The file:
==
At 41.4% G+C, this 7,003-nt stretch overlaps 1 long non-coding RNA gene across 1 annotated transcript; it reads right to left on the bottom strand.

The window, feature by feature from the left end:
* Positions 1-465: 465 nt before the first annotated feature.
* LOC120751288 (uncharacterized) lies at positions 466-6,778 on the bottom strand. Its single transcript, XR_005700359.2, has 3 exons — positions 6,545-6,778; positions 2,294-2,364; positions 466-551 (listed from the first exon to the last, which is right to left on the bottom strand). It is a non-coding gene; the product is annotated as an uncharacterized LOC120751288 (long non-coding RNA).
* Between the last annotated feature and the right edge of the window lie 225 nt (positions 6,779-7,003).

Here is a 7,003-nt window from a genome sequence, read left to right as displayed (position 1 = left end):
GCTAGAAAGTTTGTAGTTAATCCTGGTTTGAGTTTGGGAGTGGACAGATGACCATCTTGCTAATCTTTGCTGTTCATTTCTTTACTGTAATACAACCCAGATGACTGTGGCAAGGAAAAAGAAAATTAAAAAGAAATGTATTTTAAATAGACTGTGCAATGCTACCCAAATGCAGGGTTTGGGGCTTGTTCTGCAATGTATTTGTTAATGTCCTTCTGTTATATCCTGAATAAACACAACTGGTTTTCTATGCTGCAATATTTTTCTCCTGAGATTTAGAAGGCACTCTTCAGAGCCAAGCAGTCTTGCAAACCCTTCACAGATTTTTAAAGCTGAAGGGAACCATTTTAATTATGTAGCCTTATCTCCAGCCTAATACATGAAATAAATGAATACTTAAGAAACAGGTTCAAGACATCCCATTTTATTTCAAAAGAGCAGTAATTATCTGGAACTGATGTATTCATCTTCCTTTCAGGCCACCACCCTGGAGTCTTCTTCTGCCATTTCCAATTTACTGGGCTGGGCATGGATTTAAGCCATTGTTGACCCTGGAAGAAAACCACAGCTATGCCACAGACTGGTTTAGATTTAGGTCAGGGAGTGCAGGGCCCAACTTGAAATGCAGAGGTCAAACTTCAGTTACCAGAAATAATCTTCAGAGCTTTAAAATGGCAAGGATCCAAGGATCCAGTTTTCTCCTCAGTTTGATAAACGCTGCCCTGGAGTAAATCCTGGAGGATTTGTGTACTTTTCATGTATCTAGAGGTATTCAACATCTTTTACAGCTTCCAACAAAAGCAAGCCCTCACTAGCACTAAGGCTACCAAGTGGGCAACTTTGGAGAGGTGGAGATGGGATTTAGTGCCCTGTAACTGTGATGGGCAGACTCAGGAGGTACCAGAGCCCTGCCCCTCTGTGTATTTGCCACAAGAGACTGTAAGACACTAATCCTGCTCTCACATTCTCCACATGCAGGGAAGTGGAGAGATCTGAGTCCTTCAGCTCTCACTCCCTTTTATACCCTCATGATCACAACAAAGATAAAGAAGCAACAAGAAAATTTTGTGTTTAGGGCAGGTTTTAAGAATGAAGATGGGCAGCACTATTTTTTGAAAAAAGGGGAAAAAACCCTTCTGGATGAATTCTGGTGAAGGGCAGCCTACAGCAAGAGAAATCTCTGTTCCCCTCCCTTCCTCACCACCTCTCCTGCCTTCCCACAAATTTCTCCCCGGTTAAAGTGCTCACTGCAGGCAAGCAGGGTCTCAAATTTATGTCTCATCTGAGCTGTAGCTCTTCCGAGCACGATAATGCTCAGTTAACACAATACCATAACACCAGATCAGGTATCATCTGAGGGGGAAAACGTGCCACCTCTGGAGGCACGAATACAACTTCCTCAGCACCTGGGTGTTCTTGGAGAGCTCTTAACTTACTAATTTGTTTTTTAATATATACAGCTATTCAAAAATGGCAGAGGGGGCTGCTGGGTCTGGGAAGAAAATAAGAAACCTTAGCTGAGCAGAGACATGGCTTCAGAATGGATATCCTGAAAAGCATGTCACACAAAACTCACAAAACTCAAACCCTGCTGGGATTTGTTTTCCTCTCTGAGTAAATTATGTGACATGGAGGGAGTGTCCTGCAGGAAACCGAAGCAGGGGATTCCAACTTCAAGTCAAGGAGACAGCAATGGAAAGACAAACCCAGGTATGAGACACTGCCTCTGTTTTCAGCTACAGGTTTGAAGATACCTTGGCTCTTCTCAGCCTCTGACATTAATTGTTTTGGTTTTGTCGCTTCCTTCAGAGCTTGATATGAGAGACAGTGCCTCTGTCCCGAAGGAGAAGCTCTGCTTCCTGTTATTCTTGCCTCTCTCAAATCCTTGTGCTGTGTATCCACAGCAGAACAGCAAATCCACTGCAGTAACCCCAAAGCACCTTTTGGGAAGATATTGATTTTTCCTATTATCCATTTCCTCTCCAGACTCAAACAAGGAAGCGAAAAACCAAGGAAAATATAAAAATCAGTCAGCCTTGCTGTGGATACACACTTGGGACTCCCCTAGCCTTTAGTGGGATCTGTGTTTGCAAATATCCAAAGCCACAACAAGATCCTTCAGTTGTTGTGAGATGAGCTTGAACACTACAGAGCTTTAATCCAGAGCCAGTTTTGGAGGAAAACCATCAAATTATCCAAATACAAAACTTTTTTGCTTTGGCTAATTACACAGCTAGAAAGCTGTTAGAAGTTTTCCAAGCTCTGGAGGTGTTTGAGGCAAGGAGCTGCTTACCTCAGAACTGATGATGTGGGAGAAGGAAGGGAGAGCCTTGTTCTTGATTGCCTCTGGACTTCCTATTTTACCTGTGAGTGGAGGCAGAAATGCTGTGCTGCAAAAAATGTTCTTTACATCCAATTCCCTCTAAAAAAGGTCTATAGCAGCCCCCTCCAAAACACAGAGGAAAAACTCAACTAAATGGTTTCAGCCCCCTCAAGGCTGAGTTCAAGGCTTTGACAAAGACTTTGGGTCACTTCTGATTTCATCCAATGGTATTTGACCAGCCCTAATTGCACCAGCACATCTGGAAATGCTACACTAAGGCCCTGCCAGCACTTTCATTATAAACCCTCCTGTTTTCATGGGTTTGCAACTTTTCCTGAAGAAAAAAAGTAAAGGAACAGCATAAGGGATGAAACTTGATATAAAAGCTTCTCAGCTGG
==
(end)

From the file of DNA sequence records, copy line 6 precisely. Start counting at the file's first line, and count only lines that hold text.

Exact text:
Here is a 7,003-nt window from a genome sequence, read left to right as displayed (position 1 = left end):